Going Beyond “Make it Easier”: The Importance of a Clear Product Hypothesis for Successful Product Development
Understanding the “North Star” of product decisions is crucial for effective decision-making in product management. It is not feasible to make every decision top-down and ahead of time, as newly discovered details or changing circumstances may require team contributors to make their own decisions. However, for these decisions to be coherent in the context of the work as a whole, every team member must understand the reasoning behind past decisions, which is often referred to as the “north star” of the product.
The “north star” answers the question of how the work is meant to provide value for the customer. A common answer to this question is “make it easier,” which, while useful, is not actionable, doesn’t help create alignment, prioritize work, or serve any other functions of a north star.
The best approach to developing a product hypothesis is to follow a hypothesis-driven design approach, with a high-level product hypothesis comprising four sections. Each section informs the following section, making it testable. The sections include the user’s end goal, the friction users experience while achieving that goal, the missing customer benefit that we could provide to overcome those frictions, and the proposed solution that delivers that benefit. Understanding the user’s goal when looking at problems is crucial as it helps evaluate the magnitude of the pain they cause, enabling the clear framing of the problem being solved.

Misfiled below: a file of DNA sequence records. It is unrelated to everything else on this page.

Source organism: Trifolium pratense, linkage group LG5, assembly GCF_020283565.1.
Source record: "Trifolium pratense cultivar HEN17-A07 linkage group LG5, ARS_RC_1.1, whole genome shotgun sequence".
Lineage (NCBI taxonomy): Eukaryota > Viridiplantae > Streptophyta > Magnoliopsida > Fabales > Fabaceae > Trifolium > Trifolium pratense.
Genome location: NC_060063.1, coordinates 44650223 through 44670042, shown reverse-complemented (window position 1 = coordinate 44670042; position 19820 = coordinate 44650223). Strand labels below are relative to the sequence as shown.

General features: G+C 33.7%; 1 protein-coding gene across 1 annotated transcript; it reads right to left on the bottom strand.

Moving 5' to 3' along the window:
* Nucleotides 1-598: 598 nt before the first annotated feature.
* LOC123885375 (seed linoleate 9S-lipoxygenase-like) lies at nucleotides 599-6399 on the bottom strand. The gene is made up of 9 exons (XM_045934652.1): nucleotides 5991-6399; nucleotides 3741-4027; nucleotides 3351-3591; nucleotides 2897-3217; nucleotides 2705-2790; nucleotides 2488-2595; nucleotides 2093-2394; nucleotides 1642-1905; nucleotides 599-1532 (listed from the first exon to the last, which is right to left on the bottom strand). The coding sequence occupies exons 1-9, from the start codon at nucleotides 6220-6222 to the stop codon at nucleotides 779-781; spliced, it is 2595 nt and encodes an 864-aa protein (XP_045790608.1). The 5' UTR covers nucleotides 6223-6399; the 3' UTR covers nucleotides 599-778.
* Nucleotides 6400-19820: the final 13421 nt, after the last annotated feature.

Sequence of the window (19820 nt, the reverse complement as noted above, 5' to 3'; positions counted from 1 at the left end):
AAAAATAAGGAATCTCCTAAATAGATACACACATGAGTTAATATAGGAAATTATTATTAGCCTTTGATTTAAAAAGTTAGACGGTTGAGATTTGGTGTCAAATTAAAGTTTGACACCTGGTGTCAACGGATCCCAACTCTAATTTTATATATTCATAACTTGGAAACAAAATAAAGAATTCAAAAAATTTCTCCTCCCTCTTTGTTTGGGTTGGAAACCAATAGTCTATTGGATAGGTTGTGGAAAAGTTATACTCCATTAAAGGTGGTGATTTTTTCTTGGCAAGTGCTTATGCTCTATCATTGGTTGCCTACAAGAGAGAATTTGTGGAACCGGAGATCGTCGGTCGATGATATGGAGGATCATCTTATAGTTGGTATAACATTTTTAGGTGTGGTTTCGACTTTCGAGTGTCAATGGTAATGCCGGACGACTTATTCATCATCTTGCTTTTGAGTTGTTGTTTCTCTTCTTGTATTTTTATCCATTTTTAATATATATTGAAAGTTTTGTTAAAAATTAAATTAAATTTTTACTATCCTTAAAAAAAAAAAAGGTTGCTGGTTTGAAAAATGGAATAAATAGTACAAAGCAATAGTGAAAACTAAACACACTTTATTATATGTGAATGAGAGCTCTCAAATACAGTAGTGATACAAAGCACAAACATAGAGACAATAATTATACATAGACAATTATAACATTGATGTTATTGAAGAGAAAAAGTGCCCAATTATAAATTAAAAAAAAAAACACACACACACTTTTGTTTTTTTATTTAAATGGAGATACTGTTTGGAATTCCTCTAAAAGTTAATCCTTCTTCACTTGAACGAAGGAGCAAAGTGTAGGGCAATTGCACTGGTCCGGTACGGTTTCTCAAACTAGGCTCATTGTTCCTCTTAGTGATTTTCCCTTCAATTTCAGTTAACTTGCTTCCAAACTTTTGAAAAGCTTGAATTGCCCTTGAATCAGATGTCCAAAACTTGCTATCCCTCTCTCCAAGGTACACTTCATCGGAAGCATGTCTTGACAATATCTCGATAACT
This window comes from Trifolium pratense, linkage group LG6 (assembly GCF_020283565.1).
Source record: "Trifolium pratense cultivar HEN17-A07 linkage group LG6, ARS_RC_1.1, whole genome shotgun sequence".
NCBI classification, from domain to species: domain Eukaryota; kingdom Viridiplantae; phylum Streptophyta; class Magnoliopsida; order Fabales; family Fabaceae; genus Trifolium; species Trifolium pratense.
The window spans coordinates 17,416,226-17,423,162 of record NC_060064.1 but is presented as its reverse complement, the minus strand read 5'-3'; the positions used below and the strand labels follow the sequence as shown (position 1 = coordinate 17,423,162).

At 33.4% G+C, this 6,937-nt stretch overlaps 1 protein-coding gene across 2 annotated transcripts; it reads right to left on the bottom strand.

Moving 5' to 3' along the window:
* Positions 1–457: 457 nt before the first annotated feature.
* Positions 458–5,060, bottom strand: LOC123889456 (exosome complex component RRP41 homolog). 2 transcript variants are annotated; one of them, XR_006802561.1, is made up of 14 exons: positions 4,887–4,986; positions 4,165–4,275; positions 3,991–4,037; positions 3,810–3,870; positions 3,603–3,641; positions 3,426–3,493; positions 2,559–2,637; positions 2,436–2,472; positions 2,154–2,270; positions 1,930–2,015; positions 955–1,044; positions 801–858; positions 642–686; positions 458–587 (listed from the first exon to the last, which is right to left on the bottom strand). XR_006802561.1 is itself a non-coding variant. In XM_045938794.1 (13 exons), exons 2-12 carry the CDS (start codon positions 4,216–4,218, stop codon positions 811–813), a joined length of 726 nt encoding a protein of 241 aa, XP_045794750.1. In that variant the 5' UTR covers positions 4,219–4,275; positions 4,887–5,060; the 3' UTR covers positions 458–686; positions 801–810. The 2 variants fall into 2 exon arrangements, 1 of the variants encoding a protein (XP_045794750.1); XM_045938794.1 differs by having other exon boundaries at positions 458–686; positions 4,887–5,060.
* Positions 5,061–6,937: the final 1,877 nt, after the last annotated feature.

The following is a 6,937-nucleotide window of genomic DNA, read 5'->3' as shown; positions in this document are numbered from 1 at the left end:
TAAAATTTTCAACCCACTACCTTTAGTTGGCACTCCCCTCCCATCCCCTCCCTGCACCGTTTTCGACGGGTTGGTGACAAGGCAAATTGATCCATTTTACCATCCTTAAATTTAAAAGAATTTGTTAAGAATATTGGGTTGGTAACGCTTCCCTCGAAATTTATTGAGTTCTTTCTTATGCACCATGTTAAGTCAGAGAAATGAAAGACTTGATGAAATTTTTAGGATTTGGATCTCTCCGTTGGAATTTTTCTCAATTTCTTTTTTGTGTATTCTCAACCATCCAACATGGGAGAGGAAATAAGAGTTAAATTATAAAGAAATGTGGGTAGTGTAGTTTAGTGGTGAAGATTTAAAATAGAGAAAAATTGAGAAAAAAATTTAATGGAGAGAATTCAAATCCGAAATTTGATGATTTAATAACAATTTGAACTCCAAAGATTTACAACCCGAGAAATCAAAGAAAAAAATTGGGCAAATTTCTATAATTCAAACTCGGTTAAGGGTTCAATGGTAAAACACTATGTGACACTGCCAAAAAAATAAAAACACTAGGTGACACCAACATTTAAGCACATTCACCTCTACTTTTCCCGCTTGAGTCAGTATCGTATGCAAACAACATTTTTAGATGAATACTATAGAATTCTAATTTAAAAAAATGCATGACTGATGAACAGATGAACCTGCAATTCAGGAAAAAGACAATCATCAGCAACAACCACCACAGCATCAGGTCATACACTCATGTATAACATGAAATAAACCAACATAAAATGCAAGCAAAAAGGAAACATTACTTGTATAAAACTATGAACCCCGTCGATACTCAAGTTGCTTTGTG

When a mission statement like “make it easier to discover content” is presented, filling out the product hypothesis it implies can be challenging because “make it easier” is only a starting point. The statement cannot guide the selection of different solution ideas since they may provide different capabilities, solve different problems, and possibly even deal with different types of content or user segments. Treating “make it easier” as a starting point and using research to fill out the rest of the product hypothesis is more effective than treating it as a strategy and falling into the pattern of validation.
The stages of the product hypothesis must be applied in order because every stage helps prioritize competing areas. Additionally, rooting the features in concrete needs allows for a frank conversation with interview participants about cost. Beyond just A/B testing solutions against one another or comparing the pain of two problems, “nothing” becomes a reasonable response.